– Leslie Hermsdorfer

Daniel Pujol reading the poem titled “Interregnum Strange” that he wrote for the David Berman tribute.

DJ Juanny Cash spinning records

Anne McCue Performs

Karina Daza

Kyle Hamlett

Southern Festival of Books

What DJs Are Reading: Southern Festival of Books Edition

Southern Festival of Books is just around the corner, and we’re excited that we’ll be a part again this year! In celebration, we’ve polled our DJs about what they’re reading. Look below for all kinds of recs, ranging from musical to comic!

DJ: popGeezer

Show: The English Breakfast

What I’m Reading: Any DC Comic from Tom King or Brian Michael Bendis.

Still in the middle of Lincoln In the Bardo by George Sanders.

Dayton Duncan and Ken Burns documentary accompanying “Country Music” tome is waiting to move into the rotation.

But Flannery O’Connor’s The Complete Stories always stands at the ready for quick consumption at any time.


DJ: Chad Pelton

Show: Dustbin Days

What I’m Reading:

Karl Ove Knausgaard- My Struggle Book 6

I am one of the many that got entangled in the minutiae of the daily life of Knausgaard, as he takes us through the sometimes cringeworthy growing pains of his life. And being one that likes to finish what I start, here I am lugging the 1200 page final tome of the series on my vacation with me. Good for the 8 hour flights. 

Val Wilmer- As Serious As Your Life (Black Music and Free Jazz Revolution, 1957-1977):

Not only a great photographer, Val Wilmer is also an engaging storyteller, and this book is a great read for someone who, like me, is diving headlong into the world of free jazz with very little knowledge on the subject. My radio show focuses in the folk/country world, so it is refreshing to switch gears and hear about the achievements of the likes of Milford Graves, Albert Aylor, John Coltrane, and Cecil Taylor. 

Jesse Graves & William Wright – Specter Mountain (poems):

Jesse is an old pal from Knoxville, and his latest volume of poetry is a team effort with fellow poet William Wright. Together they have created a book-length poetry collaboration rooted in the hills and valleys of the southeastern mountains. Praised by Robert Morgan, and weighing in at 67 pages, it is a delight to see what two differing voices combined together in a single, lengthy poetry cycle can evoke.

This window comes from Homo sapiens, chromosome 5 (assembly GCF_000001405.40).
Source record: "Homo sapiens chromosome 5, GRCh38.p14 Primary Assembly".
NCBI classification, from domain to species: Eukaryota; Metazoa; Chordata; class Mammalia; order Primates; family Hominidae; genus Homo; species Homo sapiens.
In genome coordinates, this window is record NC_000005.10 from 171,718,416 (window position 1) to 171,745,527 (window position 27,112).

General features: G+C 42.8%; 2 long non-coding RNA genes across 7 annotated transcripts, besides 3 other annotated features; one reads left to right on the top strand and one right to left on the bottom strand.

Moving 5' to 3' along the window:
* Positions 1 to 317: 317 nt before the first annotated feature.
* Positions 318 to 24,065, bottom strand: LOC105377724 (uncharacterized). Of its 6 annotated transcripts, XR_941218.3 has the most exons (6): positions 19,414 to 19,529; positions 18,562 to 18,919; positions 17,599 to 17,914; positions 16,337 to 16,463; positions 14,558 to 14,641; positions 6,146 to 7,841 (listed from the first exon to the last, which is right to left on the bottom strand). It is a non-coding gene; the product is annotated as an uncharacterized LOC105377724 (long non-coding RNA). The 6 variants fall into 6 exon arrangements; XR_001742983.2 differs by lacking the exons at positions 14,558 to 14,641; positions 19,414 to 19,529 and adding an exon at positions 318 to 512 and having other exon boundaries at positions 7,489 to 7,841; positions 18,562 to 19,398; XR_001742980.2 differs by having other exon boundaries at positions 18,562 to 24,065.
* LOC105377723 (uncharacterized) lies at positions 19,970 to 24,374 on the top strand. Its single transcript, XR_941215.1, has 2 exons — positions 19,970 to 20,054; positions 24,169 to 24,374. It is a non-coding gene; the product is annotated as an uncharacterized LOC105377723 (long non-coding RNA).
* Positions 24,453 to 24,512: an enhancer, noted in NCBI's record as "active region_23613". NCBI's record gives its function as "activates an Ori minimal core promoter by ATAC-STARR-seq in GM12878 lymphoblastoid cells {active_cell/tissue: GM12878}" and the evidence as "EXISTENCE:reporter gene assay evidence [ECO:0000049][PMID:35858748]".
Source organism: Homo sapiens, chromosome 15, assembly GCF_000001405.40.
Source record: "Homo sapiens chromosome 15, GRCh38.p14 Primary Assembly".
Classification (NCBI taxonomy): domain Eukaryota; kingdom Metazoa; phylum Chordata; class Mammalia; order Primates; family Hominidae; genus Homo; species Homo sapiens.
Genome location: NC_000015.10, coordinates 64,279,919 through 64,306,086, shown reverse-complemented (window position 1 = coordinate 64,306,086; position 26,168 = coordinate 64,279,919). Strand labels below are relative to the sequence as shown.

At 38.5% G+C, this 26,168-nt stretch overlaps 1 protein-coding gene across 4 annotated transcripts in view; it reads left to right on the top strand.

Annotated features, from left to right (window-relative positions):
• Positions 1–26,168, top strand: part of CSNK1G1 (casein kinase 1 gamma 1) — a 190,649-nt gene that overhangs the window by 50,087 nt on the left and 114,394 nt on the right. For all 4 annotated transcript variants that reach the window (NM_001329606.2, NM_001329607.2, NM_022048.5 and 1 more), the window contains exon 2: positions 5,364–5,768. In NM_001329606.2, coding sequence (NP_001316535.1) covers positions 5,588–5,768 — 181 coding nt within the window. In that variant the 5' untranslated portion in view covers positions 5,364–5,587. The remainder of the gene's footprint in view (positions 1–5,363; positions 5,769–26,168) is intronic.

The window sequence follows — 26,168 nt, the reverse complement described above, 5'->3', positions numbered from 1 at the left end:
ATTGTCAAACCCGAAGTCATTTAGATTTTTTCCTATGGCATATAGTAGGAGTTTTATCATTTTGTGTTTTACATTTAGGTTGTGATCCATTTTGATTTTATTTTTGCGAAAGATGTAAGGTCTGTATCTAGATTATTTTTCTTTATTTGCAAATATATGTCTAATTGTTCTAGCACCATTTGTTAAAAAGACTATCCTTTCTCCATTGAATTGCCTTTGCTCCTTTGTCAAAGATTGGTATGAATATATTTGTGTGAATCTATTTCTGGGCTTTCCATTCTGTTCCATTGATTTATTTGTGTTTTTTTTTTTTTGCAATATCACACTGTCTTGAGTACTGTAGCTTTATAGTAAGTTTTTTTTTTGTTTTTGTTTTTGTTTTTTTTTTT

DJ: Michael Roark   

Show: Slings & Arrows

What I’m Reading: You Can Say You Knew Me When by K. M. Soehnlein

This is the third book that I’ve read by Soehnlein. It’s the second he wrote of three. Together they make a kind of trilogy (though written out of order). He’s a gay author who deals with awakening sexuality in the late 1970s in suburban New Jersey and onward. This novel is what happens at the start of the new century in San Francisco, when it blew up with dot-coms and mass gentrification. It delves into homophobic self-destruction, pot smoking, and deep dark closets being opened by the death of a father. It’s about inheritance, financial and genetic. And one of the reasons I may be enjoying it is that it provides a grand tour of a San Francisco—a San Francisco at a crossroads, one that I visited several times during that period in the late 1990s and early twenty-first century.


DJ: LT

Show: Shout, Sister, Shout!

What I’m Reading: How to Do Nothing by Jenny Odell, who seamlessly weaves a tapestry of interdisciplinary ideas into a cohesive book that encourages us to resist the attention economy without hiding from it. Pauline Oliveros’ theory of Deep Listening is explored alongside Buber’s I and Thou, Thomas Merton’s writings, birdwatching + bioregionalism, and more. 


DJ: Laura Powers

Show: Needles+Pins

What I’m Reading: The Children by David Halberstam

The Children is former Tennessean reporter David Halberstam’s account of the Nashville Student Movement in the late 50s and early 60s. The Nashville Student Movement was responsible for ending racial segregation at downtown lunch counters and led the famous Freedom Riders who challenged segregation on public buses in the Deep South. At a time when Nashville is changing so much I feel it’s important to know our history. And it’s inspiring to read about young people who saw wrongs that needed to be made right and were brave enough to make it happen.


DJ: Trevor

Show: Our Golden Tones

What I’m Reading: Nate Chinen’s Playing Changes: Jazz for the New Century. Many wild and wonderful worlds are illuminated in this. It’s excitingly relevant. I’ve been hooked on its analysis of the various ways “traditional” and “free” jazz communities and practitioners have splintered in certain contexts, but also worked together in others. It’s as interesting of a cultural study as a musical one. It’s also like if Jacques Ranciere’s Aisthesis was a history of jazz. Wowee!!


DJ: DJ Karl

Show: Dizzy Spell

What I’m Reading: Sex and Rockets: The Occult World of Jack Parsons by J R L Carter – A fascinating exploration of the life and fiery death of Thelemic magician and rocket scientist Marvel “Jack” Parsons.


DJ: Anne McCue

Show: Songs On The Wire

What I’m Reading: If On A Winter’s Night A Traveller by Italo Calvino. I’m re-reading this wonderful book after many years. Calvino has a limitless imagination and comes up with many ‘novels’ within this post-modern creation/novel. It is a love story for and about readers and reading.


DJ: Alexis Stevens

Show: Free Association

What I’m Reading: Eileen by Ottessa Moshfegh. I loved My Year of Rest and Relaxation by Moshfegh, so I wanted to go back and read her earlier work. Her books are great for anyone going through Fleabag withdrawals. And she’s coming to the Southern Festival of Books! 


DJ: Sirena 

Show: Music for Grownups

What I’m Reading: The Body Keeps the Score: Brain, Mind and Body in the Healing of Trauma by Besser van der Kolk, M.D. This book outlines mind-body therapeutic practices being integrated into bio-medicine which I believe to be a promising approach to healthcare. Before that I read, Hearthmath Solutions by Doc Childre and Howard Martin. Both books support current research in neurofeedback methods to promote self-regulation as a means to address dis-ease. I just bought my book club selection for this month, Eva Luna: A Novel by Isabel Allende . I look forward to transitioning to some well written fiction!